In Japan, all-payer rate setting under tight government control has proved to be an effective approach to containing costs

Naoki Ikegami, Gerard F. Anderson

研究成果: Article査読

16 被引用数 (Scopus)

抄録

In Japan's health insurance system, the prices paid by multiple payers for nearly all health care goods and services are codified into a single fee schedule and are individually revised within the global rate set by the government. This single payment system has allowed total health care spending to be controlled despite a fee-for-service system with its incentives for increased volume of services; Japan's growing elderly population; and the regular introduction of new technologies and therapies. This article describes aspects of Japan's approach, as well as how that nation has expanded payment for inpatient hospital care based on case-mix. The result of the payment system is that Japan's rate of health spending growth has been well below that of other industrial nations. The percentage of gross domestic product spent on health increased from 7.7 percent in 2000 to 8.5 percent in 2008, compared to an increase from 13.7 percent to 16.4 percent in the United States. Japan's approach confirms that enlightened government regulation can maintain access to care, avoid rationing, make use of the latest technology, and allow for multiple insurance plans and an aging population-all while restraining the growth of health care spending.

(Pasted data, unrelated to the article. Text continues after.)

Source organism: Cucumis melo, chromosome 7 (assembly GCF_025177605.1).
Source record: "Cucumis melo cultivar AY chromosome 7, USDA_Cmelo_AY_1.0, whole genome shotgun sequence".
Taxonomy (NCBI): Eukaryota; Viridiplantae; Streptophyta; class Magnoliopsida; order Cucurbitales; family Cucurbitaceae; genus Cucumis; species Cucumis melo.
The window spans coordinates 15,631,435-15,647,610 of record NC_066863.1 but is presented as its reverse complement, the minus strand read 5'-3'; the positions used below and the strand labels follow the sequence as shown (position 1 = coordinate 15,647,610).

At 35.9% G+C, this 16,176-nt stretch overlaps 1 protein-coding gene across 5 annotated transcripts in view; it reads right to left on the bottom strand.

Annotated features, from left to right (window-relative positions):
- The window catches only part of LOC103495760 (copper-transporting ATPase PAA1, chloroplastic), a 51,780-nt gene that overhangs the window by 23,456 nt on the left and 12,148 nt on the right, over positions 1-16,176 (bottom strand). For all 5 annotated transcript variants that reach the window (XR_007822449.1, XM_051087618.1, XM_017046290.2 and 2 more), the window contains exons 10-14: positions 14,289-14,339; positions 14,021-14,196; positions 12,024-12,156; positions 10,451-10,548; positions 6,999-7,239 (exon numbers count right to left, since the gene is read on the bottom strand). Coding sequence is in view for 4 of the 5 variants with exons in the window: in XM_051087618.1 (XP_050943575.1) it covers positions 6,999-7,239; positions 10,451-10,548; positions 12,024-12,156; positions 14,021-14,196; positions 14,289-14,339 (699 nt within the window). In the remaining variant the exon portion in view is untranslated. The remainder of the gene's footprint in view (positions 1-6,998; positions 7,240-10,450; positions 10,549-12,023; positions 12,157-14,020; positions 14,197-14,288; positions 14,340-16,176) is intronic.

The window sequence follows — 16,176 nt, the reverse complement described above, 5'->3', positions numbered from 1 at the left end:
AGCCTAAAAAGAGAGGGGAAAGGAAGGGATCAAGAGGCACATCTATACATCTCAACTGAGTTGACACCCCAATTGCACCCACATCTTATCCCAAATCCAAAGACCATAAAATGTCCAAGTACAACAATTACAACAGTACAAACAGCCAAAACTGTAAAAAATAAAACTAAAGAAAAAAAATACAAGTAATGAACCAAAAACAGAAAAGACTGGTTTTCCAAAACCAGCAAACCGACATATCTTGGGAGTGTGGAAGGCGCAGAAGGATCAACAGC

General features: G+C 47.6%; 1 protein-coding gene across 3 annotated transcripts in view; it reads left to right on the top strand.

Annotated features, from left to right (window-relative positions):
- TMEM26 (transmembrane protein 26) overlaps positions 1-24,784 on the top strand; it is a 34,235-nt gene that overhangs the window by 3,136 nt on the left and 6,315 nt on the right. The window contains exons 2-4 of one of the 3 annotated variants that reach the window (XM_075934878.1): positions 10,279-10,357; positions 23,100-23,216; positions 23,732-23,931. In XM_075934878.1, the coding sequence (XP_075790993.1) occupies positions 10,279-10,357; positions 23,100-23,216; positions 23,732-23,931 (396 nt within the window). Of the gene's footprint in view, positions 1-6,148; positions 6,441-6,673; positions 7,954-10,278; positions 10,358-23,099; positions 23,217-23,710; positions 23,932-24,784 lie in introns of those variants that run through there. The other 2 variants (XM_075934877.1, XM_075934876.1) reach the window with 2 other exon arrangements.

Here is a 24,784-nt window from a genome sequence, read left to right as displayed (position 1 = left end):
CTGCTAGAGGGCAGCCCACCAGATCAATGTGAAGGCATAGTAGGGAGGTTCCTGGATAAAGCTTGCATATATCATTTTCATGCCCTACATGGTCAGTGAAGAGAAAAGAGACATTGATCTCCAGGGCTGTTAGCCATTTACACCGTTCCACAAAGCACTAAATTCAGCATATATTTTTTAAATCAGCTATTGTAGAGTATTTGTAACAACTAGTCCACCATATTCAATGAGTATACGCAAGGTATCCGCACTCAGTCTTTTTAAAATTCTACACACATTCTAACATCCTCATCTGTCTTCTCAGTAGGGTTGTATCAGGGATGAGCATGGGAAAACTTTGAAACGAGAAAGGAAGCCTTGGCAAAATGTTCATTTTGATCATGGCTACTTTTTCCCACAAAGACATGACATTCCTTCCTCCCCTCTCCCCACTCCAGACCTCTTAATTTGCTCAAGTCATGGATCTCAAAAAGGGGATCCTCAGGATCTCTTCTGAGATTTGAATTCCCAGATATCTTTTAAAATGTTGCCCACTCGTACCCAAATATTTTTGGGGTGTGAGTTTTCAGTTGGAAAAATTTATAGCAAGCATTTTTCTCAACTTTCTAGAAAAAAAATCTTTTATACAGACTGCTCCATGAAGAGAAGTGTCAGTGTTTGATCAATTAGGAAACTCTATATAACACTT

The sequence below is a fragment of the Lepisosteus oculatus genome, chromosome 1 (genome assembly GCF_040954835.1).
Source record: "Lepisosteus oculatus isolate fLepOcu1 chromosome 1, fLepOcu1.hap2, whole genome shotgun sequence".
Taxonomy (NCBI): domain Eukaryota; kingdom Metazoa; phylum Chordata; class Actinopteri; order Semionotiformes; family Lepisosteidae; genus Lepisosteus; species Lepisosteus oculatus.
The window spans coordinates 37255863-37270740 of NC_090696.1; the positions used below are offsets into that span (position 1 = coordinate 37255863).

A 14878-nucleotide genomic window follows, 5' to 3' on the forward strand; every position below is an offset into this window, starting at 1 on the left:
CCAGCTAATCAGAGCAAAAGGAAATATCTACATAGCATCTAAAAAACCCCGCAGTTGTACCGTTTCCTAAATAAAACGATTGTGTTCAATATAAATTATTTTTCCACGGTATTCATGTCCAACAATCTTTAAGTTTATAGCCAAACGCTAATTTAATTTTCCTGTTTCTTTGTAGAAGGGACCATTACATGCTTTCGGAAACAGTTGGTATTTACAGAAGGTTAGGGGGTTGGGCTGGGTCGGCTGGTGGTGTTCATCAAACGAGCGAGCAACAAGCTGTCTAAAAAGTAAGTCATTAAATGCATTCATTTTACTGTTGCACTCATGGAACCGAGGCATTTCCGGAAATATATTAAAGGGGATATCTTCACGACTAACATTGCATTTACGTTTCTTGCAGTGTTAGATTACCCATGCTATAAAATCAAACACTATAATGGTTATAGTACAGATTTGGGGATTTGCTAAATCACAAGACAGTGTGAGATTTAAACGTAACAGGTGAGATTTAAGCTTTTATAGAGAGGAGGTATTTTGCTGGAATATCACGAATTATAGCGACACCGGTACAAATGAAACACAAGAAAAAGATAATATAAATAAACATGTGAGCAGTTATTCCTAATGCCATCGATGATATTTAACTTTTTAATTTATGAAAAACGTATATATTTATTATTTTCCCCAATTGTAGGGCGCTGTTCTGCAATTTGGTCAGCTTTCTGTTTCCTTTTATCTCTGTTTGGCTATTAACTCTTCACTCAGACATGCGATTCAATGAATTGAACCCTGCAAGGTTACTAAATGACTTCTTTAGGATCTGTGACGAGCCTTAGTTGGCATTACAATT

本文言語English
ページ(範囲)1049-1056
ページ数8
ジャーナルHealth Affairs
31
5
DOI
出版ステータスPublished - 2012 5

ASJC Scopus subject areas

  • Health Policy

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